I have a 2lb lamb shank coming my way and I wanted to see about extracting as much from the bone in terms of a broth.
It will come whole and I am wondering a few things:
1. I am looking for a milky broth after hours of cooking (similar to the Korean dish, Sulleongtang). In reading recipes for how Koreans make this broth, it entails boiling and also just dumping out the water a few times in order to achieve the milky color but is this necessary and the only way to achieve the milky color? Can't one just simmer the bone for hours on end and get the same result? What is the purpose of boiling and then discarding the water, filling up the pot again and boiling it?
2. The bone will be whole so will I be able to extract the marrow at all? Do I need to try and crack/cut the bone? If so, how?
I intend to use this type of broth to create a nutrient rich rice dish (or at least that is what my mind is telling me) so this is an experiment but everything I am finding on the web deals with roasting the bone and then boiling with vegetables and herbs.
Any input would be appreciated. Thank you.
I've been craving japanese style curry and in an effort to save money, I made a batch yesterday to bring for lunch. Thing is, I work in an cubicle environment and my coworker just complained about the curry smell. I have been googling to find a way to make it less offensive to the people who sit around my cubicle but they seem to be suggestions about getting rid of the smell in homes. I refuse to throw it away as I already spent money in the ingredients and spent time cooking it. Is there another way of cooking it that would not produce a strong curry smell? If I don't eat this batch for lunch, as intended, then I am afraid it will go to waste. Does anyone have any suggestions?
Have you gone to a restaurant and ordered something and found yourself saying "How HARD is it to....?" For me, there are a few pet peeves. Salting fried food-How hard is it for the chef to sprinkle some salt on something that was JUST fried? Because sprinkling salt 5 minutes later results in bouncing salt crystals. OR cooking a protein properly (like steak)-If I am asking for my steak to be black and blue, yes, I want it almost RAW in the inside but charred on the outside not light pink on the inside and grey on the outside. OR it's salting a protein-PLEASE put salt on my steak before you cook it. Without that nice salty crust, there is no longer any enjoyment in biting into that lucious piece of meat! What is yours?
I found a great recipe for fried chicken and after had it in the brine, I was ready to fry. I had a candy thermometer and pot ready to go as well as a pre heated oven to keep fried pieces warm. So the oil was at 325 and it DID dip too 300 but never lower. When I took the pieces out,the crust seemed to be crispy but after I was all done and I was ready to eat, the skin was light but it didn't have crunch. I felt like the steam of the chicken meat made the skin reabsorb moisture and made it soggy...like when u have fries delivered . And yesterday, I made chicken fried steak and same thing! I know yesterday it was rainy but what am I doing wrong?? If the chicken skin was crispy, I would have had the perfect weekend brunch.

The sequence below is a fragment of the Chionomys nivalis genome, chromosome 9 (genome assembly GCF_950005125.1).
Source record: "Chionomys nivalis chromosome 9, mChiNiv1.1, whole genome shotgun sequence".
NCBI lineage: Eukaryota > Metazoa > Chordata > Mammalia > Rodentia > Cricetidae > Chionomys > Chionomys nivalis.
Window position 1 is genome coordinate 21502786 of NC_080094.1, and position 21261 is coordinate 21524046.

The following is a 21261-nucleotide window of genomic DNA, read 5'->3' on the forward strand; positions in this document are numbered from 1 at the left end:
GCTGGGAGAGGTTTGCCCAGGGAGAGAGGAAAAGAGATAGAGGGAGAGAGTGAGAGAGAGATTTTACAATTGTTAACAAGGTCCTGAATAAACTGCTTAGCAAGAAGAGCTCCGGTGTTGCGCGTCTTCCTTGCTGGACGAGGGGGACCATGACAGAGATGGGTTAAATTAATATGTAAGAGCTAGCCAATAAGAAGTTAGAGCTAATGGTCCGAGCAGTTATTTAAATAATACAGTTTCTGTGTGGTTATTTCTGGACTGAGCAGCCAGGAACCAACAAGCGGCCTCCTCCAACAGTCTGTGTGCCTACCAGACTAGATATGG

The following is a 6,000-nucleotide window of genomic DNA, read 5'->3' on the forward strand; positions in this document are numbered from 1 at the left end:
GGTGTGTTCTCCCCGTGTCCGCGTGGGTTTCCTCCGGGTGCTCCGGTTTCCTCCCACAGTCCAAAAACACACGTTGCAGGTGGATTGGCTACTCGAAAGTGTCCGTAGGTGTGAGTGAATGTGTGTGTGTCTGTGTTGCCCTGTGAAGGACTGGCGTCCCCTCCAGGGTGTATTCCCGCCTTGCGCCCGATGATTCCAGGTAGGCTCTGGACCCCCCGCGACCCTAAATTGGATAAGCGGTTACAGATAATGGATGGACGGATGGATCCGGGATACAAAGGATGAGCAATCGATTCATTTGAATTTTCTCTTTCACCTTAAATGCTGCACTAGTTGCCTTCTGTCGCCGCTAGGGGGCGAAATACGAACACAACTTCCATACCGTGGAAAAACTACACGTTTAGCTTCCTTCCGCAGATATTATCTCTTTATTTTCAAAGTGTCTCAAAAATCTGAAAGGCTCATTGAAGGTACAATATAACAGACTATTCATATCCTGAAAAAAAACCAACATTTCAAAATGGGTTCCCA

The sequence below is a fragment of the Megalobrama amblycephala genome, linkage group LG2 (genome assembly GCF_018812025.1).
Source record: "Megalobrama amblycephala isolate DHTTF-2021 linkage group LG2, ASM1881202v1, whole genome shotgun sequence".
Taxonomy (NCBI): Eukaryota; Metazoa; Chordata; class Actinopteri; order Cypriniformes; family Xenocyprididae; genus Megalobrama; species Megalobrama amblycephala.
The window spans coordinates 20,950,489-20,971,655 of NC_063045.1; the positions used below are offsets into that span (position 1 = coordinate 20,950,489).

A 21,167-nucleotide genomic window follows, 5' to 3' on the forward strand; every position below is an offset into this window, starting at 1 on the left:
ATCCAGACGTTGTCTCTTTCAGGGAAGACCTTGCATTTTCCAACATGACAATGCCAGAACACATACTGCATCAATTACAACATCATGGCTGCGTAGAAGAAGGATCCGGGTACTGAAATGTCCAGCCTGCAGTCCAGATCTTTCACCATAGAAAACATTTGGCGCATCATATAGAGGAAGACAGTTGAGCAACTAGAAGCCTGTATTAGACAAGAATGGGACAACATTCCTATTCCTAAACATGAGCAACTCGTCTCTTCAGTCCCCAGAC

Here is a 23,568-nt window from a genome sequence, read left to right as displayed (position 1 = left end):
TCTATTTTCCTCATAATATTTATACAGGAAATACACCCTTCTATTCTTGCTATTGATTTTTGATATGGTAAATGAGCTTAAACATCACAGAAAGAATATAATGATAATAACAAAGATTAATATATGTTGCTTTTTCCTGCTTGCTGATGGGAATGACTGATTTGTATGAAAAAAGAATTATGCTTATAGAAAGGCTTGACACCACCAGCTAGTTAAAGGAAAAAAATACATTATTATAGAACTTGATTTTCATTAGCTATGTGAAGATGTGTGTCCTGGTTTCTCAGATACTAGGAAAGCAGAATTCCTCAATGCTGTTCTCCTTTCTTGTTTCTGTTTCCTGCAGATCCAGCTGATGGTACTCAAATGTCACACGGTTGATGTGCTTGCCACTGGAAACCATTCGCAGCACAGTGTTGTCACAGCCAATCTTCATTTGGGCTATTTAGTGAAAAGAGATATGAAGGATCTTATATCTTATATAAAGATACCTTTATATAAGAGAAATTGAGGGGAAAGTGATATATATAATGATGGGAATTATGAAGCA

Have you ever eaten something just to take a trip down memory lane? Even though your tastebuds have experienced evolution and eating that particular item no longer makes sense but yet you do it anyway? My father liked slivers of deep fried tofu in his stew. They were golden in color and puffy and usually in the frozen section. I believe once they hit the broth of the stew, the texture becomes a bit stringy. He admitted to me once that deep fried tofu (yoobu) has no taste but it reminded him of when he was a young boy. For me, I sometimes get excited about going to Olive Garden (it hasn't happened yet because my bf refuses to go to it when we are blessed with the restaurants in Manhattan) because it reminds me of high school and how there was NOTHING to do when I was in high school where I lived and Olive Garden was considered "fine dining". I still giggle when I think back of how myself and all my friends thought that way and when we went, it was for special occasions. I also hold nostalgic value to OG because I remember I finished the entire "Tour of Italy" and I was quite proud of myself. Pizza Hut also holds nostalgic value to me as well.
It is my fault for not preserving my parmesean correctly and instead just wrapping it in flimsy plastic wrap and tossing it in the fridge but I seen to have lots of parmesean in the fridge that are all rock hard. Some have way too much "meat" for me to just toss it in a pot of soup. I can't bring myself to do it. And when I take out the grater....my arm could fall off if my fingers don't get shredded first because it is so hard, it just skims off the grater with just a feathering of pamesean. What can I do to soften it up so I don't have to buy another block of expensive parmesean? I dont want to waste it by throwing it away and I also think there is too much that can be saved to just throw it in a pot..
Is there no way?
I have seen recipes that call for cake flour. Now you can call me an amateur baker or blind but I swear I have never come across "cake flour" in the baking aisle of my ghetto supermarket. Don't get me wrong, I love its ghetto-ness cause I can find cheap cuts of meat that I usually cannot find in hoity toity places but having said that, I can't recall ever seeing "cake flour" in the baking aisle. So, in lieu of cake flour, I usually use all purpose flour, which by all means, makes a perfectly good and edible cake but I can't really compare since I have never used cake flour. Can anyone enlighten me please? Should I go out of my way to get some of this stuff?
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